Upper neck pain is very common, and along with lower back pain is one of the conditions I treat most frequently. Symptoms can vary from dull aches all the way through to agonising pain, limited movement and chronic headaches. There can be many causes of upper neck pain, but I will be focussing on Forward Head Posture as the main cause of pain. It is as it sounds, the head has forward posture. If you were to look at someone from the side ideally their ears should be directly above the shoulder joint. There are many other variables within a person’s posture that would need to be taken into account, but that’s pretty much the crux of it. Forward head posture also ties in with a condition called Upper Crossed Syndrome. I’ll probably talk about this further in a future journal entry. A brief description of Upper Cross Syndrome is forward head posture, rounded shoulders and a rounded upper back.
What are the causes of upper neck pain?
Upper neck pain and upper cross syndrome are typically caused by or at least exacerbated by the things we do in our daily lives. Things like prolonged periods of sitting down, using mobile devices and driving can all be among the causes of these conditions.
Ok, back to the upper neck pain. Have a look at the photo over on the left, notice all of the muscle attachments you can see under the back of the head. There’s quite a few and they’re just the ones you can see. When our head is in a forward position many of those muscles are forced to lengthen to accommodate. When allowed to lengthen and weaken over time they can become painful. Sometimes the pain is nearer the shoulders, sometimes it’s in the middle of a muscle and sometimes it’s right there under the back of the head. And that’s not all that’s going on. The nicely spaced gaps between our neck vertebrae change to compress the discs more on one side than the other. Other muscles of the neck and shoulders have to lengthen and/or shorten to accommodate the forward position of the head. There’s a whole lot of things going on too, but there’s a wealth of information online about it and in the interest of keeping this post concise I’ll let you do any further research through your old pal, Google.
Upper neck pain – How do we treat it?
In order to forgo any lengthy rambling, I’ll summarise how I set about treating this issue.
Massage – Well, I am a massage therapist. That said, massage has to be used correctly. Massage can be very effective at relaxing and lengthening muscles. Herein is where the problem lies. The muscles that are sore are perhaps already too long and massage will only further lengthen them, but in the first instance it’s the pain we’re trying to get under control and massage is a means to achieve that. Now, we can also use massage to lengthen short opposing muscles. So don’t be too miffed if a therapist is working on an area that isn’t painful. Although, you might want to ask just in case.
Acupuncture – Can be hit and miss for some people, but I’ve generally found it to have quite a positive reduction on pain levels. It’s also a really handy goto option if an area is so painful that it can’t physically be touched.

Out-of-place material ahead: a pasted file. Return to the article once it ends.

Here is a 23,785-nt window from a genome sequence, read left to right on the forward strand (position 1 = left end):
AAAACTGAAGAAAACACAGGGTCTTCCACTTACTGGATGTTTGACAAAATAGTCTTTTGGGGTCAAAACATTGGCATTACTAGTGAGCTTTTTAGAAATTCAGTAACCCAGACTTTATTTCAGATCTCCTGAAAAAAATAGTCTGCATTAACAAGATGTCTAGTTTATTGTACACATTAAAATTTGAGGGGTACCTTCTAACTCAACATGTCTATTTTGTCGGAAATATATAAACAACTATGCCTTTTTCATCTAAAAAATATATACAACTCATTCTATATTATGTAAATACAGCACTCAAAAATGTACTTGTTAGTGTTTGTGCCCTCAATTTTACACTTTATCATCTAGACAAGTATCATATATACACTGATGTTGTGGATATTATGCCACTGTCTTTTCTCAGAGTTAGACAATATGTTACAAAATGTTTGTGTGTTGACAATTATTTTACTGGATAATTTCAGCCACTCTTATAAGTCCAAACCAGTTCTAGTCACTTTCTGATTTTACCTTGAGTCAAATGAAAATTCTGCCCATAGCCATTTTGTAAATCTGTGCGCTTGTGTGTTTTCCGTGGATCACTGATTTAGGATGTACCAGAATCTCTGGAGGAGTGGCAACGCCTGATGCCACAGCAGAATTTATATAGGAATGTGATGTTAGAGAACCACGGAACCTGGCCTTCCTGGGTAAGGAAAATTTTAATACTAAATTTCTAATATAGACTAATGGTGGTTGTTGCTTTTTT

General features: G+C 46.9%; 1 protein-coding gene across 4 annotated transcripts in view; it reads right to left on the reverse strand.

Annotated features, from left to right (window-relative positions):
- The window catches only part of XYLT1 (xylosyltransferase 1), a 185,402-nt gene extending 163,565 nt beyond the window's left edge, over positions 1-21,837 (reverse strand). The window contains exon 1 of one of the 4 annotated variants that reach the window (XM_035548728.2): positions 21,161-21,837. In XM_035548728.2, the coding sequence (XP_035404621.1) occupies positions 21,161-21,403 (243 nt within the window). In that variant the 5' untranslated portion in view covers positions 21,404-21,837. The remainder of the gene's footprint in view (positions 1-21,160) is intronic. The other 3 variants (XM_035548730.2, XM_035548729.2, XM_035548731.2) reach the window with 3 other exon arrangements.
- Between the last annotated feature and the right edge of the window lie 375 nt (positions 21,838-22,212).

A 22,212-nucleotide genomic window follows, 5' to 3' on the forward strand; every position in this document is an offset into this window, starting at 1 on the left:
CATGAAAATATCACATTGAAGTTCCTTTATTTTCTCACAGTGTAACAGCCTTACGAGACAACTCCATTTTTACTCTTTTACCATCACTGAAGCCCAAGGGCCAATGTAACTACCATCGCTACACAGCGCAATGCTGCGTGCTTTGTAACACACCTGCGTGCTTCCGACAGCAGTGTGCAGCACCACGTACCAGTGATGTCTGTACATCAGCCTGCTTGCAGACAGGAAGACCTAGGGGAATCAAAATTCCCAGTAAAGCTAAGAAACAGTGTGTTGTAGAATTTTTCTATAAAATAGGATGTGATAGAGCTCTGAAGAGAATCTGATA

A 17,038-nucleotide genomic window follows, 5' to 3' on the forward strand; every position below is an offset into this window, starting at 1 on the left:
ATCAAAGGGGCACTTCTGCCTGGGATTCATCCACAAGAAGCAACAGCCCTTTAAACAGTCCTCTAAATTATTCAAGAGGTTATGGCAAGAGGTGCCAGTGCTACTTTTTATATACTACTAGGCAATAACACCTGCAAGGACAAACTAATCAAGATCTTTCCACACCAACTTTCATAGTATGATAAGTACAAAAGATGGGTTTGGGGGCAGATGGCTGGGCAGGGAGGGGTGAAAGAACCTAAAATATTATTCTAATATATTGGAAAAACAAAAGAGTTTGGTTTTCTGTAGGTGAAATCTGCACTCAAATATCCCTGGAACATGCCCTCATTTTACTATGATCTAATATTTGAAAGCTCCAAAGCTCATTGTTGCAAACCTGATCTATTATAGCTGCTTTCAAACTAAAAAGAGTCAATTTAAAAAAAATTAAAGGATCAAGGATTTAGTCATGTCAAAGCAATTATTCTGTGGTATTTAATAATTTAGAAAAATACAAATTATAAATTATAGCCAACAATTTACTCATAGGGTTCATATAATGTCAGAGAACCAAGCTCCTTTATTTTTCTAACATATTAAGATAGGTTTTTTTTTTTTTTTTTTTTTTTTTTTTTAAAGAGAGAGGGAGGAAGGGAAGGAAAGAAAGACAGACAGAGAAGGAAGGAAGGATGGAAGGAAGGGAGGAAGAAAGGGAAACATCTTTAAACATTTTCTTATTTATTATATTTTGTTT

Stretching – I usually prescribe some stretches to help get things moving in the right direction. Much will depend on the person and the nature of their pain. Simple stretching exercise for the front of the neck and some simple mobilisation exercises can make the world of difference.
Mobile device usage – Just the position of how you’re holding a device can make a difference. As can how long or how many times a day you use a device. Facebook won’t be as interesting without but the world will survive.
Work – Our jobs can vary greatly, but it’s sedentary jobs that can really bring on upper neck pain and upper cross syndrome. Having a good long think about what you do at work and how you do it can make a huge difference. In fact, if your job is the primary cause of the issue ignoring it will always eventually negate the effects of any therapy. I can think of so many ways to fix these work-related precursors that I might even write a separate journal entry for them. I’m even sure I could think of at least 50 separate ways of improving and/or preventing these kinds of issue in the workplace. Here are a few.
Medical Professional – When things are really bad I always recommend a medical professional to get involved in the treatment plan. Massage therapists aren’t medically trained and it would be unprofessional and inappropriate for us to diagnose anything. We’re trained, to varying degrees, to provide relief from pain. We can offer advice and opinion, but it’s only a medically trained professional that can give you a diagnosis. The measure of a good therapist is one who is prepared to not take your money in favour of doing the right thing and referring you elsewhere.
Well, I hope I’ve helped explain some things about upper neck pain for you. There is a wealth of information out there on the subject, although probably best not learned from the internet. If you’re suffering from upper neck pain it’s doubtful it’ll get any better without something changing. Good news is though, the changes can be very simple and it’s treatable.
Now, if you’ll excuse me. I’ve been sitting at my desk for too long.